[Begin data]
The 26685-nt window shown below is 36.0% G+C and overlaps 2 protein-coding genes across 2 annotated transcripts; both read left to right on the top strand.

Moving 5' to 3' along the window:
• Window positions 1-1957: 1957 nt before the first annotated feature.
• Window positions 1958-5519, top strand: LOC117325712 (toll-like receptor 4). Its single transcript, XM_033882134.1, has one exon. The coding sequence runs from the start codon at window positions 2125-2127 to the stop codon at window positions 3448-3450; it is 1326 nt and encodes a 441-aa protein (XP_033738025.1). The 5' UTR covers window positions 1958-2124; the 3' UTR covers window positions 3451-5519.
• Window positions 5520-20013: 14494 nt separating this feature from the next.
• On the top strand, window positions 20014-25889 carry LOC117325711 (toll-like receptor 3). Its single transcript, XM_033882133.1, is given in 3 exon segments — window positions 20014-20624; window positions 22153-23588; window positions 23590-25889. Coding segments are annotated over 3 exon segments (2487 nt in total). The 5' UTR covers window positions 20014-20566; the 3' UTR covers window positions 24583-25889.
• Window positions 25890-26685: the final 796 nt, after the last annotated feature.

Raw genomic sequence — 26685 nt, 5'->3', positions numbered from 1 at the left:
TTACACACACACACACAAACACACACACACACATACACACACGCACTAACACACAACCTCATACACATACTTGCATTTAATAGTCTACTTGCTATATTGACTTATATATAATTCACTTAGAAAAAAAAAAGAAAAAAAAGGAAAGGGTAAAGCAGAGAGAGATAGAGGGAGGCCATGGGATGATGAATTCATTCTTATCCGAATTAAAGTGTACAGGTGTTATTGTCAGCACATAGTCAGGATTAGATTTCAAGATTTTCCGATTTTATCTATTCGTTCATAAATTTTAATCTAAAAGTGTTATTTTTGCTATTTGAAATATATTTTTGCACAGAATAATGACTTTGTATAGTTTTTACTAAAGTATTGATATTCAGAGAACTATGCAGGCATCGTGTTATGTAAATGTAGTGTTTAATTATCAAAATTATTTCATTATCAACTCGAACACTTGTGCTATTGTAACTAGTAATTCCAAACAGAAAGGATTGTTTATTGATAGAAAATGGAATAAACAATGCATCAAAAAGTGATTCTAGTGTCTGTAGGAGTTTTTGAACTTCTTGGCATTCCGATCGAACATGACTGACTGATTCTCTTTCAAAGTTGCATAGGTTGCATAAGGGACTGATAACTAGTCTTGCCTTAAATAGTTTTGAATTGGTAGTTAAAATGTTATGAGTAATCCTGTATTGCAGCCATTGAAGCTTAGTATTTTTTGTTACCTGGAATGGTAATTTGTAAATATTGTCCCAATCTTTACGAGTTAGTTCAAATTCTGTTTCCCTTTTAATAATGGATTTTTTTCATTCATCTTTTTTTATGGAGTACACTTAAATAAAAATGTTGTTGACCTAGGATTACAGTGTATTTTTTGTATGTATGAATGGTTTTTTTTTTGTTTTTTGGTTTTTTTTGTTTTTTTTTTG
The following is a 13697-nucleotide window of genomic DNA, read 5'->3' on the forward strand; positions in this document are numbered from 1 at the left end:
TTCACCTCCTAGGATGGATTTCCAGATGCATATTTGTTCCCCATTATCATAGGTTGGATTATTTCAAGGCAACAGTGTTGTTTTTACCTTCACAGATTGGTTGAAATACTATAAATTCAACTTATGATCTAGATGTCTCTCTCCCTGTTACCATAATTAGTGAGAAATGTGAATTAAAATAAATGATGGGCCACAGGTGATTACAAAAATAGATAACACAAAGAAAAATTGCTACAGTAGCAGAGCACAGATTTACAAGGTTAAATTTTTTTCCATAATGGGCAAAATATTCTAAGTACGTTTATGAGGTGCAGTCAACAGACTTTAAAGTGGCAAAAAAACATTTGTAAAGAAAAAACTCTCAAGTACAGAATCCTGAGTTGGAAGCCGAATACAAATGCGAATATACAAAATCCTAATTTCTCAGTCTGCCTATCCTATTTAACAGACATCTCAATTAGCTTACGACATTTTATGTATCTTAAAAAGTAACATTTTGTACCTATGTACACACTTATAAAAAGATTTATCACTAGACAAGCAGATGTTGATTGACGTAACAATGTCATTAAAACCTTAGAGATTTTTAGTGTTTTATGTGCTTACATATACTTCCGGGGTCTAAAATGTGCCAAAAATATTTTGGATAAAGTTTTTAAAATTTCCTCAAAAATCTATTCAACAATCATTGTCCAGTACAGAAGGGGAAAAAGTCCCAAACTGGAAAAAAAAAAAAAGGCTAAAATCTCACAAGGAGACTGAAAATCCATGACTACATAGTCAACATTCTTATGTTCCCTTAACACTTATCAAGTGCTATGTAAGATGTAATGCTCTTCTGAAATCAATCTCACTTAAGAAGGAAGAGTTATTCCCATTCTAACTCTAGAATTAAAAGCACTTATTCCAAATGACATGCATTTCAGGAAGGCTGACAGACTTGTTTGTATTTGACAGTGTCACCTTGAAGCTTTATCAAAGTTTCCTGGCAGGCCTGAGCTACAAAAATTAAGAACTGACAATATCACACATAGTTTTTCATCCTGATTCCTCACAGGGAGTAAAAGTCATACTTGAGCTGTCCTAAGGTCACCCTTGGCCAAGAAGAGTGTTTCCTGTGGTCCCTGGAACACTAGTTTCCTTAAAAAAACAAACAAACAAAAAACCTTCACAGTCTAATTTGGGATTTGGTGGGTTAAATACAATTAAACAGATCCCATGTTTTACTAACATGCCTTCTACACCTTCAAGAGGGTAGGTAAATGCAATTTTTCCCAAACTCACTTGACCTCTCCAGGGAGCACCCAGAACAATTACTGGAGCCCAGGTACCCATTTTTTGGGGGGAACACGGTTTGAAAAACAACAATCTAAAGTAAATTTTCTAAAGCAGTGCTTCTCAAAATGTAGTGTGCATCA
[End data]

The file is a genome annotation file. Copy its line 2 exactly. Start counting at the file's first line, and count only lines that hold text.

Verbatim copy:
Moving 5' to 3' along the window: